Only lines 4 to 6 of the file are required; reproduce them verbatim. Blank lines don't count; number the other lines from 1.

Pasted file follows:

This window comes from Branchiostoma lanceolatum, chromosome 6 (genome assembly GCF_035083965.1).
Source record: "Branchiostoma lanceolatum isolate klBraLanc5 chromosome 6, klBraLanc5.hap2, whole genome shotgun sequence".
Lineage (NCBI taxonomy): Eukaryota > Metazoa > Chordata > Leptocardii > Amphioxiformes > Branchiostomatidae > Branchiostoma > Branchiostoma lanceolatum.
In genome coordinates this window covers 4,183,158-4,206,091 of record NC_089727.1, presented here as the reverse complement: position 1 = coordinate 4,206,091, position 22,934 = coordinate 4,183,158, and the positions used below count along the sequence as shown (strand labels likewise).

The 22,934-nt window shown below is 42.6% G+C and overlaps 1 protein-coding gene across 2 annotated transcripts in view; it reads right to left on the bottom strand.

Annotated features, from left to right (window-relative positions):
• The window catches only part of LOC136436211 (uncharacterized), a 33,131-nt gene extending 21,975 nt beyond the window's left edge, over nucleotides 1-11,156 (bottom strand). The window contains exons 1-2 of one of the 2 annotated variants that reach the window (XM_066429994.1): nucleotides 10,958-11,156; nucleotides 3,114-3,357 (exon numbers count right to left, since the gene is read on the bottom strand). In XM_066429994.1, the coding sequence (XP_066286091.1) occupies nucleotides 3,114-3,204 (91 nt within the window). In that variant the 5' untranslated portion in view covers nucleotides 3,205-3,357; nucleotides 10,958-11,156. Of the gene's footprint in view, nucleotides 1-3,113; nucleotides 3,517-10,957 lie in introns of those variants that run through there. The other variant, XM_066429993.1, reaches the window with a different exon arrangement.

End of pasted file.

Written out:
In genome coordinates this window covers 4,183,158-4,206,091 of record NC_089727.1, presented here as the reverse complement: position 1 = coordinate 4,206,091, position 22,934 = coordinate 4,183,158, and the positions used below count along the sequence as shown (strand labels likewise).

The 22,934-nt window shown below is 42.6% G+C and overlaps 1 protein-coding gene across 2 annotated transcripts in view; it reads right to left on the bottom strand.

Annotated features, from left to right (window-relative positions):